is a super awesome reading/writing website that I was recently introduced to.  Check it out.

On their blog, they provide a picture and a sentence (this time it is “We found the boat in the late afternoon”) and you have to write 350 words about them.  You can submit your work and then they pick the best one.

I decided to just write a short adventure using the characters from Inbewteen and use it as a writing exercise.  I way overshot the 350 word limit.

I would like to continue these inspired short stories, but I would like to emphasize how I may or may not chose to use them in my novel writing in the future.  I have made some final decisions on the book(s) I want to write, but some of the middle work isn’t done…I may chose to use one of these adventures…I may not…just saying…so one day when I’m rich and famous like Gene Roddenberry, geeks won’t have to fight over when I killed off some character in a short story, but they are kickin ass in Book Two.

So now, what you all have been waiting for:

The Sapphire of Secropia (tehe if you recognize the title!)

“We found the boat in the late afternoon…”

Howard and I did.  It being afternoon and all.  Alexsander was safely entombed in the light-tight hotel room.  Howard was my escort, but I didn’t necessarily feel safe alone with him versus alone alone; Alex had insisted.  A day time mission was decidedly prudent.  I could scout the area unimpeded by blood-thirsty vampires, find the hidden amulet and make it back by dinner.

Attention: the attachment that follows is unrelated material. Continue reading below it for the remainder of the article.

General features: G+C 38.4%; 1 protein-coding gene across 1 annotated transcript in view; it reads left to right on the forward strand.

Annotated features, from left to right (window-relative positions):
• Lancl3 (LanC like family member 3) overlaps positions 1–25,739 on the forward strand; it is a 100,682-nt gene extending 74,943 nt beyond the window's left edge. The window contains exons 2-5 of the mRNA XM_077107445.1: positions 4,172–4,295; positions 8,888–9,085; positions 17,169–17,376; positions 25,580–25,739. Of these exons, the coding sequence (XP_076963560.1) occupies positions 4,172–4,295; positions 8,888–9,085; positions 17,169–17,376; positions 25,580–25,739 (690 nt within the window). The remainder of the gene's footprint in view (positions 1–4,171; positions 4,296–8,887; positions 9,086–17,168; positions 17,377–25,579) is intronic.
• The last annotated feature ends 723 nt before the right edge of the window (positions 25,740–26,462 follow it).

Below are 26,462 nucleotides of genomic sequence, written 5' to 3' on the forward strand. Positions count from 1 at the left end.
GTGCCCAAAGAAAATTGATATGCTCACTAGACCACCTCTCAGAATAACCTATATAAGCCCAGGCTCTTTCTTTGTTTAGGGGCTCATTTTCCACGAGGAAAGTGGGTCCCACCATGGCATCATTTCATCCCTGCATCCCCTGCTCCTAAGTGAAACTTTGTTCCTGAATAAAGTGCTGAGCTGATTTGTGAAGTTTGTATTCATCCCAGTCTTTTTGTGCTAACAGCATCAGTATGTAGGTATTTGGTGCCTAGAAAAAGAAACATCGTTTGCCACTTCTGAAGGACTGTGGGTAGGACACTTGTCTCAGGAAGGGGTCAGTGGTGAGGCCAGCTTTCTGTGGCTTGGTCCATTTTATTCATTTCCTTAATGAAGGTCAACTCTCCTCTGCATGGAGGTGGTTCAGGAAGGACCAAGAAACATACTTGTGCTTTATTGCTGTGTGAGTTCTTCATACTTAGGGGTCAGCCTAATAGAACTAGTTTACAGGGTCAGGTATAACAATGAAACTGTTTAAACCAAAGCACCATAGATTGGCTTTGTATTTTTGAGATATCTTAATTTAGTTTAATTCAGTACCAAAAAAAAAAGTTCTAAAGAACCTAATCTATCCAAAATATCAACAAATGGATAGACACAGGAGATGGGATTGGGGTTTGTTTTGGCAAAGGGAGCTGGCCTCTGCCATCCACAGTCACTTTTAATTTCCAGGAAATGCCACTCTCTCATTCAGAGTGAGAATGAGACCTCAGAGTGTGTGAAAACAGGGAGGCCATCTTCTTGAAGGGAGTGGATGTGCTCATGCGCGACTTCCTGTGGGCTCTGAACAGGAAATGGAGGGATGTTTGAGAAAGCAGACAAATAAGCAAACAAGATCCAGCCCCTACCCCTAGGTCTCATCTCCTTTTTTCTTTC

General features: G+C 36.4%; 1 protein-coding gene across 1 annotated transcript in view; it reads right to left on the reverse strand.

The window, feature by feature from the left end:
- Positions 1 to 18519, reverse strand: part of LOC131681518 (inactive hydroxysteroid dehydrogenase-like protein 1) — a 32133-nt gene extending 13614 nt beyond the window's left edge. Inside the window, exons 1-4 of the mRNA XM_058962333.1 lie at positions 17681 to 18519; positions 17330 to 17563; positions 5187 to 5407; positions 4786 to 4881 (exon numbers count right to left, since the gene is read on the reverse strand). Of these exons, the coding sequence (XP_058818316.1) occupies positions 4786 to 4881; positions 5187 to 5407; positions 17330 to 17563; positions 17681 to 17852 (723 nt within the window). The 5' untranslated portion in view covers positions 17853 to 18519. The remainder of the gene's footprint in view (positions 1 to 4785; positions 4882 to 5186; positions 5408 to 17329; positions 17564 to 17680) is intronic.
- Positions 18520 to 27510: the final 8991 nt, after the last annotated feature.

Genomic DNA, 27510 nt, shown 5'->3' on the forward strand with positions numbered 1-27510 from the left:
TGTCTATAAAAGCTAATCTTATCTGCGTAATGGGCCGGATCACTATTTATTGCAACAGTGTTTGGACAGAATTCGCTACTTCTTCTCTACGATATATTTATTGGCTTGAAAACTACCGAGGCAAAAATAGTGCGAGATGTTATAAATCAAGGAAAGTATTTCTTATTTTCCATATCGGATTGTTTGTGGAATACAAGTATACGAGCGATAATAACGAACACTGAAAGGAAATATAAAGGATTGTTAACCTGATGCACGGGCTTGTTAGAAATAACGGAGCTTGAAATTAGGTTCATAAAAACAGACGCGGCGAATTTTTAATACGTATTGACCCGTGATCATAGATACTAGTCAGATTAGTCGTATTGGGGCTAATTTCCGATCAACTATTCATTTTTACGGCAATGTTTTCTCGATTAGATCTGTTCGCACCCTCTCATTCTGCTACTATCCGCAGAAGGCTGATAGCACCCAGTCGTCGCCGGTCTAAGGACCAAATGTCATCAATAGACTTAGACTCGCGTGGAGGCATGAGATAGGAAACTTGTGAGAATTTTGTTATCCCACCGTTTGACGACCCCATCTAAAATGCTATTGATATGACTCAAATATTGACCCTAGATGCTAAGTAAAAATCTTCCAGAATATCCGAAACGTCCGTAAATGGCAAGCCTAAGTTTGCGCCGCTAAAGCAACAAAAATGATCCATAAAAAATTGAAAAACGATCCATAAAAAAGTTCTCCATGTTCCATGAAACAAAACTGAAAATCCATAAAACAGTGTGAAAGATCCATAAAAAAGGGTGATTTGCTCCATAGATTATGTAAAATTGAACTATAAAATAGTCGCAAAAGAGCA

Frank’s estate had been scattered across the globe and now vampires young and old were clamoring to find pieces; following cryptic clues left on bits of paper, corners of books, written behind paintings and on floors under rugs.  I still wasn’t sure what it would all lead to, but it was important to Alexsander, so I told him I’d help.

We had followed a trail that took us to Iceland to find an amulet enjeweled with the Sapphire of Secropia.  Why can’t we have normal weekend excursions?  So there Howard and I were, on an empty highway, staring across a barren field, at a boat.  Like the water just receded from beneath it.  The sun was setting, reflecting at an extreme angle off of the weathered yellow paint.  The hull was speckled with bleached barnacles; the wood beneath gnawed by nature.  It was that dinky tugboat that I was going to worm my way through.